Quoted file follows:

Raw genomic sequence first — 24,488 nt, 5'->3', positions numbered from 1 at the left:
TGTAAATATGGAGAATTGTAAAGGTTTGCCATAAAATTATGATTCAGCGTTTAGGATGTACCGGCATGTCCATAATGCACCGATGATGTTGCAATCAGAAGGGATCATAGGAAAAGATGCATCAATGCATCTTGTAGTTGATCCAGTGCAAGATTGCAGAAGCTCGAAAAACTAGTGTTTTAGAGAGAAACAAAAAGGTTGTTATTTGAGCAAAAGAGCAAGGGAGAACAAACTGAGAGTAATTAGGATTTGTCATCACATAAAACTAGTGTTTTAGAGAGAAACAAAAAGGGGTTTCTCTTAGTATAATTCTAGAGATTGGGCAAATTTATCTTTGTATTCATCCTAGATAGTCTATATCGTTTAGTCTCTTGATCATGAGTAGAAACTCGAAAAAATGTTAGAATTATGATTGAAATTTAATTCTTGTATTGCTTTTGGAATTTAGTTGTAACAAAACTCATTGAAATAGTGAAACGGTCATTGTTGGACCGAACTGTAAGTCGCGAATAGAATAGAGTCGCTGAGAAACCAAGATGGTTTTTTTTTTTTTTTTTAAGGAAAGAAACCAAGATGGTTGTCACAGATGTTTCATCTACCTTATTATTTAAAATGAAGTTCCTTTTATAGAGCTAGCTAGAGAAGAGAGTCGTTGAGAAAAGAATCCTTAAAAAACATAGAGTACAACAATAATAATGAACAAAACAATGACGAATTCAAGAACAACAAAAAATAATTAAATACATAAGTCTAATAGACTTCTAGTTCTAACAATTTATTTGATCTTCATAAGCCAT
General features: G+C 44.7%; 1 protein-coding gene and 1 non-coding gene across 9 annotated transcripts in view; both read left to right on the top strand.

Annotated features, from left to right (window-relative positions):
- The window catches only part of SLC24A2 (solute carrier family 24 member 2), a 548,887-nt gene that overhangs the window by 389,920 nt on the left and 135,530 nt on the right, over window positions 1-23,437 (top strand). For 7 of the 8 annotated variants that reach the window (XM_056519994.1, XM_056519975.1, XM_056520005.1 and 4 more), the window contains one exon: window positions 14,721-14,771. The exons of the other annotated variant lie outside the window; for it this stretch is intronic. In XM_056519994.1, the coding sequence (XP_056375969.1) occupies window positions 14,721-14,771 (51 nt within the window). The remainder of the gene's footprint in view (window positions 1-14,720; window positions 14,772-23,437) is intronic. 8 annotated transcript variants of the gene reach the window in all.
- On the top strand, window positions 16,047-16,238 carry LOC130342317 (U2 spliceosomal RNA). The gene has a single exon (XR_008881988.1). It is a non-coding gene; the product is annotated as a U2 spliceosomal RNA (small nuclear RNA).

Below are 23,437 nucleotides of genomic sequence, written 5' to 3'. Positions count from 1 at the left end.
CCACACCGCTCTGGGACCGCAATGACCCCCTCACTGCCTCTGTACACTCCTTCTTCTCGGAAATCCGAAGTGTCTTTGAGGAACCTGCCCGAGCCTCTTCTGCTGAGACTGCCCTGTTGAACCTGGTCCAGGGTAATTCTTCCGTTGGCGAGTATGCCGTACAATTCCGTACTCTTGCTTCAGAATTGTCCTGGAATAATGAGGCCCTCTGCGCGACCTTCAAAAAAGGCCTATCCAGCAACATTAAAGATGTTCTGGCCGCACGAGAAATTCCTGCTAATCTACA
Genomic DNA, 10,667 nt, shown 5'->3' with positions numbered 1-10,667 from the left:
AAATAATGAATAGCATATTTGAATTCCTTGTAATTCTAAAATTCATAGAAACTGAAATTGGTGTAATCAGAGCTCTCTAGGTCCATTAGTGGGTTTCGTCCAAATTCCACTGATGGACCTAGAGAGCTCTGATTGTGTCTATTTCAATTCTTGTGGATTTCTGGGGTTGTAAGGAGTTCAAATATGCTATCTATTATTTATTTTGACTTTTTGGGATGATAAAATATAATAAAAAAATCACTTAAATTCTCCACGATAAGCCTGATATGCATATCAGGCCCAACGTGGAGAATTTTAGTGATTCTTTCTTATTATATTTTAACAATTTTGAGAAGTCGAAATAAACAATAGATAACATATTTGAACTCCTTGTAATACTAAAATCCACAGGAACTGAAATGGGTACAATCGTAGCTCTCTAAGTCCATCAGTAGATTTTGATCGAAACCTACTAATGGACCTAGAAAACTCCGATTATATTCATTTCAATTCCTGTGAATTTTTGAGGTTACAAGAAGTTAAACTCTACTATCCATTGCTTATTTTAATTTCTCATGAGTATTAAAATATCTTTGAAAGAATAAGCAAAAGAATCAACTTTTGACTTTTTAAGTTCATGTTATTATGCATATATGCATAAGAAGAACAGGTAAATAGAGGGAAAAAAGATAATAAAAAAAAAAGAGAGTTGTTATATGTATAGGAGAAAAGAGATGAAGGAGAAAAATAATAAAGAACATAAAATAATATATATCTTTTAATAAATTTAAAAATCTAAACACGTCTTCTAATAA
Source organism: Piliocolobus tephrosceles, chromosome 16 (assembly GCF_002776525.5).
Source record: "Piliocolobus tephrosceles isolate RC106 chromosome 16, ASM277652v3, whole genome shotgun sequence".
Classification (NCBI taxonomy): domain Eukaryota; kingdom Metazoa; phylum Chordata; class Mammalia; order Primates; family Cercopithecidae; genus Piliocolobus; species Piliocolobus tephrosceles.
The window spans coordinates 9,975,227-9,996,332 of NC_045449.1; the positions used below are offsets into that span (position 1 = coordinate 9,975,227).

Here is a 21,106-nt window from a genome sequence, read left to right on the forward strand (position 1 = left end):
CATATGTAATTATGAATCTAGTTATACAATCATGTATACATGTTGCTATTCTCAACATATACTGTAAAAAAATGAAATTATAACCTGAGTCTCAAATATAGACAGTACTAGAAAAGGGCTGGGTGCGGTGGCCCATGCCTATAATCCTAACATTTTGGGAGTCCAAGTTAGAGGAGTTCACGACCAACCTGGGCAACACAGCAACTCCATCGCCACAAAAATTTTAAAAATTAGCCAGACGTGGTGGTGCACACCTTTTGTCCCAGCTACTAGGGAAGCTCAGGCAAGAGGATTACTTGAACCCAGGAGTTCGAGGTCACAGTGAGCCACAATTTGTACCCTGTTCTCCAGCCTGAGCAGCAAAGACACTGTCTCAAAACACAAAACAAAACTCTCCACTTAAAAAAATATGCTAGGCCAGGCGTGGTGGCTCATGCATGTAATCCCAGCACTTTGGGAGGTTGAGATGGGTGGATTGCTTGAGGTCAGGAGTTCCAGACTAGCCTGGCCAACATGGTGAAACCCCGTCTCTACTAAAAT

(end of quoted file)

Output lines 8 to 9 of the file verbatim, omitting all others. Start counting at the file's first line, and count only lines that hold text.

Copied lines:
CCACACCGCTCTGGGACCGCAATGACCCCCTCACTGCCTCTGTACACTCCTTCTTCTCGGAAATCCGAAGTGTCTTTGAGGAACCTGCCCGAGCCTCTTCTGCTGAGACTGCCCTGTTGAACCTGGTCCAGGGTAATTCTTCCGTTGGCGAGTATGCCGTACAATTCCGTACTCTTGCTTCAGAATTGTCCTGGAATAATGAGGCCCTCTGCGCGACCTTCAAAAAAGGCCTATCCAGCAACATTAAAGATGTTCTGGCCGCACGAGAAATTCCTGCTAATCTACA
Genomic DNA, 10,667 nt, shown 5'->3' with positions numbered 1-10,667 from the left: